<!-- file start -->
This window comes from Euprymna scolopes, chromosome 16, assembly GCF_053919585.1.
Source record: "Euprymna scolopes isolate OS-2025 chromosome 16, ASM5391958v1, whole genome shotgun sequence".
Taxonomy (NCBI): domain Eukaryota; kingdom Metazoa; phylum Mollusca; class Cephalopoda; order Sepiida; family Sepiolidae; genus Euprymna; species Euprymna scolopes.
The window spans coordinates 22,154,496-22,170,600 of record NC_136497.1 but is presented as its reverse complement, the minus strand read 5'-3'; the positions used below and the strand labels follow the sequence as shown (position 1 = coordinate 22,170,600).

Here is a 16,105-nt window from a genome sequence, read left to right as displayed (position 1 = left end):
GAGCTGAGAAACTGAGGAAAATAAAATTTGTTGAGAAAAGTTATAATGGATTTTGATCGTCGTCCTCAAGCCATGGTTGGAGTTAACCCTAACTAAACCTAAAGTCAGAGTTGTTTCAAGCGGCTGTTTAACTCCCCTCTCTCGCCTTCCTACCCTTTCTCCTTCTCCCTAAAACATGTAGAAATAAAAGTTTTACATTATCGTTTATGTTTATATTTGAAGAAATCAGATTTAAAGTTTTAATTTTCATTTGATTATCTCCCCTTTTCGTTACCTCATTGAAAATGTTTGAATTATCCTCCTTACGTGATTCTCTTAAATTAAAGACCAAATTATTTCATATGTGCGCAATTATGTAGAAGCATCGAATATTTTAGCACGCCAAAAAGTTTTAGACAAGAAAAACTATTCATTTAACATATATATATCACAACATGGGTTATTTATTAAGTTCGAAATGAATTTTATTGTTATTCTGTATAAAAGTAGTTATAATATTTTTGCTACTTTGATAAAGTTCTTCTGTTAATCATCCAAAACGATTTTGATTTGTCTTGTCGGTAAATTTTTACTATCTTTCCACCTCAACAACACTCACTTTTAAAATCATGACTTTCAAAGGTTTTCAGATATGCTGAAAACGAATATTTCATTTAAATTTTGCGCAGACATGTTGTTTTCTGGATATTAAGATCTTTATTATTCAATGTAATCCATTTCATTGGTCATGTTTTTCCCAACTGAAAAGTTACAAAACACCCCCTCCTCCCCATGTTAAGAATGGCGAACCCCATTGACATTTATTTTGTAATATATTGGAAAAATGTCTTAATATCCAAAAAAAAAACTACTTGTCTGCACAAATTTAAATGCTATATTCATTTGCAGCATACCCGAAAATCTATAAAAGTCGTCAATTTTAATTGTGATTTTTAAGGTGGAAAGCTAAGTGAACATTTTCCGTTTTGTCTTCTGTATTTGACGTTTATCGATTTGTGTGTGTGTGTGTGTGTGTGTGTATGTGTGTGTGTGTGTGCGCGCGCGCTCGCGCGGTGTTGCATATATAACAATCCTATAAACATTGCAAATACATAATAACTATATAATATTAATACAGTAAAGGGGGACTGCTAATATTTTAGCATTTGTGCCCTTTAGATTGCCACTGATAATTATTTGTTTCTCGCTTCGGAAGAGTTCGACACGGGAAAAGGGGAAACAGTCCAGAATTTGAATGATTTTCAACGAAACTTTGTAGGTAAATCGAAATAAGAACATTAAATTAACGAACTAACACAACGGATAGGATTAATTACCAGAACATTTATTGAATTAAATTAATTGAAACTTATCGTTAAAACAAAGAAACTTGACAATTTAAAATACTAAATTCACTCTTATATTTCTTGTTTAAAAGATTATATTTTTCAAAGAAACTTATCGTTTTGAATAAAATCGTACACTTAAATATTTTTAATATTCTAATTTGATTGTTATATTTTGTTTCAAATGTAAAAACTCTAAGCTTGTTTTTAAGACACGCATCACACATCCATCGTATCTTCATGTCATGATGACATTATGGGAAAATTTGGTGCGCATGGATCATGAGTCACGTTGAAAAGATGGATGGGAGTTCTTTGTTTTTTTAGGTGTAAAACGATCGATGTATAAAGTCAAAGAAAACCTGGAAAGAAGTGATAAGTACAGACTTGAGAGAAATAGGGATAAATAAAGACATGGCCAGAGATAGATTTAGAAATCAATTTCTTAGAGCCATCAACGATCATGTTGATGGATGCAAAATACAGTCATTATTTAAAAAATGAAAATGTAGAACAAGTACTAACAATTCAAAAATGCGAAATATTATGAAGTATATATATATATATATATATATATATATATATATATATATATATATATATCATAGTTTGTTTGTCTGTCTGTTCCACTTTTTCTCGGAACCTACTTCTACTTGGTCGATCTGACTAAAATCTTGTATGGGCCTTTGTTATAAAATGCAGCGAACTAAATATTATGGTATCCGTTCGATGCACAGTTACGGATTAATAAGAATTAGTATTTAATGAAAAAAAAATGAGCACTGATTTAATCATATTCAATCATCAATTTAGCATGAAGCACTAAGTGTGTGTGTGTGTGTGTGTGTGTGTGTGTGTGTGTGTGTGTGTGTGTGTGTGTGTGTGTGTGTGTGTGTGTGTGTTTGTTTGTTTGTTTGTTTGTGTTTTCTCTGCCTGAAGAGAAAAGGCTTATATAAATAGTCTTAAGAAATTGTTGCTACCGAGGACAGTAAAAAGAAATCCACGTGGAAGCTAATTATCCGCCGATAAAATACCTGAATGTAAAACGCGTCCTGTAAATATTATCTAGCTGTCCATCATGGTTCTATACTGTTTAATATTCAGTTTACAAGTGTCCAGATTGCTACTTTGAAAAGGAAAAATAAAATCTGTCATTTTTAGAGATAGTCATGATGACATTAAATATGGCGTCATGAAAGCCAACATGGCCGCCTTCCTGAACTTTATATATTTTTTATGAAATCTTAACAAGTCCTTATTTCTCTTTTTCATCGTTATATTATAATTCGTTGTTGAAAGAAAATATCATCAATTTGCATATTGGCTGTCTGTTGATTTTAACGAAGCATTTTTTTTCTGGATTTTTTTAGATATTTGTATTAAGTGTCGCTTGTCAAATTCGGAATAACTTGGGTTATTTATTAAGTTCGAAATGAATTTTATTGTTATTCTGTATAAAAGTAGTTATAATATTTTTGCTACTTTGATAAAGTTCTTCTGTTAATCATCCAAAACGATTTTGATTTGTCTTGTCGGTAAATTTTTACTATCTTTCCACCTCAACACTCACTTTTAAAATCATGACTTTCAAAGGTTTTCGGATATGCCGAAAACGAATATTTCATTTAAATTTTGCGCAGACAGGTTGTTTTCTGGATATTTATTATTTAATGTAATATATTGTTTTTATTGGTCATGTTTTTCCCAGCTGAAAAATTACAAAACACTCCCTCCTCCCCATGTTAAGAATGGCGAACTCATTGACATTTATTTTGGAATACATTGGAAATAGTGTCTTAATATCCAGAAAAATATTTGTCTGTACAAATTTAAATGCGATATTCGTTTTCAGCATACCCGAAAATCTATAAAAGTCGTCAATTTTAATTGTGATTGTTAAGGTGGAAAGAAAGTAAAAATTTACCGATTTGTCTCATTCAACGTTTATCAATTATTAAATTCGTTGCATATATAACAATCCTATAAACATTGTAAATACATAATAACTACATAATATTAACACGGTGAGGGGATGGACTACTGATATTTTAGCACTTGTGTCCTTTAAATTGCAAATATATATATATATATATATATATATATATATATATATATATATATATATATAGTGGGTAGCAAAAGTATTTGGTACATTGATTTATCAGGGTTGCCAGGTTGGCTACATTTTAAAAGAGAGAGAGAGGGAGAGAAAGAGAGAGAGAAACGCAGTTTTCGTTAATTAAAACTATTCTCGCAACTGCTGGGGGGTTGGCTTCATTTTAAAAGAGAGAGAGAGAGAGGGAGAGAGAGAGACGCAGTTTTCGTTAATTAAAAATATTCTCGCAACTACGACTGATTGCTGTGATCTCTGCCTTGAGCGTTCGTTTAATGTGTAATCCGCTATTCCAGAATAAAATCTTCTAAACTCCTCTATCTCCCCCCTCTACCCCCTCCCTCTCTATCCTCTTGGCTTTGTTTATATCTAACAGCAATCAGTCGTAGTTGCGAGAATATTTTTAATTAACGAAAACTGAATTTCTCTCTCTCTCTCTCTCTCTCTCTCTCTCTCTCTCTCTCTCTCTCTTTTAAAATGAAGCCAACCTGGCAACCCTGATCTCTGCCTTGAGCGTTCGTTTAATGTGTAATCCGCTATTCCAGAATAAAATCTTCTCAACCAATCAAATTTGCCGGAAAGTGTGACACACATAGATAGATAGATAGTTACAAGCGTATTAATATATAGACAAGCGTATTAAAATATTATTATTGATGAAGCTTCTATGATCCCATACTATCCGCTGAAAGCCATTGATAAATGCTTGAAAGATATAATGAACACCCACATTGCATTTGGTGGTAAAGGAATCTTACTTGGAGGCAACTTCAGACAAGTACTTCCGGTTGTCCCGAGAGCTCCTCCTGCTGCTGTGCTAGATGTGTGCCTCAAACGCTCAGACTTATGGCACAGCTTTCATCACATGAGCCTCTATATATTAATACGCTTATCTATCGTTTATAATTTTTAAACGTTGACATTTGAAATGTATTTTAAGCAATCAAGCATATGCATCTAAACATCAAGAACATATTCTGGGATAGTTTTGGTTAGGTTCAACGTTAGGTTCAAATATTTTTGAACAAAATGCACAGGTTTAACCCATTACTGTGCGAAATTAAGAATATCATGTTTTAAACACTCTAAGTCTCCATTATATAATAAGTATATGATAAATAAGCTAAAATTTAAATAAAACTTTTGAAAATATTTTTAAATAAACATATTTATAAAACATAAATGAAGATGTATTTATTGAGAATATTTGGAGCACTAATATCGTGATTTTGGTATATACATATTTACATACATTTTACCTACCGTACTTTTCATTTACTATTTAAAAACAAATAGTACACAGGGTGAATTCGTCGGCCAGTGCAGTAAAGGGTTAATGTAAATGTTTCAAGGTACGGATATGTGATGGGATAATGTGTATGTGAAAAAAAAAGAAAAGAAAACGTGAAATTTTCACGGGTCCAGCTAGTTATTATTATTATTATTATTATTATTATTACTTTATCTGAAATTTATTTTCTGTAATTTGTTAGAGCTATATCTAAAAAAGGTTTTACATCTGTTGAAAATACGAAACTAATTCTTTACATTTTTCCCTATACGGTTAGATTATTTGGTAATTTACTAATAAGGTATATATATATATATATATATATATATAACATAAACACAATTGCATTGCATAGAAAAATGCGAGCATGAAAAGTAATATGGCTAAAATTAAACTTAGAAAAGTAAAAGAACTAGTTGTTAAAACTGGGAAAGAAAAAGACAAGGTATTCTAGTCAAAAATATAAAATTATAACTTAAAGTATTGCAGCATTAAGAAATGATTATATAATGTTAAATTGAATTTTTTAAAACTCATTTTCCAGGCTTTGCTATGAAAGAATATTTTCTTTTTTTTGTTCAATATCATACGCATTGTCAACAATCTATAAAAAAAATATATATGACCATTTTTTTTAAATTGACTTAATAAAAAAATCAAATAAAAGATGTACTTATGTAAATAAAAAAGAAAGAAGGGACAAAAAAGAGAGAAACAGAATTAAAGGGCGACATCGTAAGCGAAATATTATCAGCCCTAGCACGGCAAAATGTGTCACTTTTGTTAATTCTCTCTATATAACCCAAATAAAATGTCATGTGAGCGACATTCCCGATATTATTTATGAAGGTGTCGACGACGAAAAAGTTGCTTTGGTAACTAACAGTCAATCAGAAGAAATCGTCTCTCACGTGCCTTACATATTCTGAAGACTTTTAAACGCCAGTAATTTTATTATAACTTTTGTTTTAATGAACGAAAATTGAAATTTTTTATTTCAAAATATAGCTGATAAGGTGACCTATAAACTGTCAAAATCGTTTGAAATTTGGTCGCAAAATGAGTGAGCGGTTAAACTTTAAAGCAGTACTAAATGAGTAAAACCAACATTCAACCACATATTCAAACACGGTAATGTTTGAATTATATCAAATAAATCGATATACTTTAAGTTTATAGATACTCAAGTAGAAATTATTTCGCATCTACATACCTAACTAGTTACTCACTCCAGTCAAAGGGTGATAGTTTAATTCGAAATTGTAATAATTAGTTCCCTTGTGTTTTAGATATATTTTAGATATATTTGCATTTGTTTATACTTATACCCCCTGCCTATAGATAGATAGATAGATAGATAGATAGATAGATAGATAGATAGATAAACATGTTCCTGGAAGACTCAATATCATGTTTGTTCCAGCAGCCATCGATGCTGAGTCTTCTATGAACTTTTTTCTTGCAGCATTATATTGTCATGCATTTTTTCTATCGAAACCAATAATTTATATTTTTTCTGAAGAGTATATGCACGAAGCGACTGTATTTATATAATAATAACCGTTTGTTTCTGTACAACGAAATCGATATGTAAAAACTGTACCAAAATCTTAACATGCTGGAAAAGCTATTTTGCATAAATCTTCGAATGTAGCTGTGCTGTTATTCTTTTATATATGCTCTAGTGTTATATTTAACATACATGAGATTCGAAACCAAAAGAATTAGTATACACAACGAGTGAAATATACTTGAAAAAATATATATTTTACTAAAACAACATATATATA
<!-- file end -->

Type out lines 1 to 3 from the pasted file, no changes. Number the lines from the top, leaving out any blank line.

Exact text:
This window comes from Euprymna scolopes, chromosome 16, assembly GCF_053919585.1.
Source record: "Euprymna scolopes isolate OS-2025 chromosome 16, ASM5391958v1, whole genome shotgun sequence".
Taxonomy (NCBI): domain Eukaryota; kingdom Metazoa; phylum Mollusca; class Cephalopoda; order Sepiida; family Sepiolidae; genus Euprymna; species Euprymna scolopes.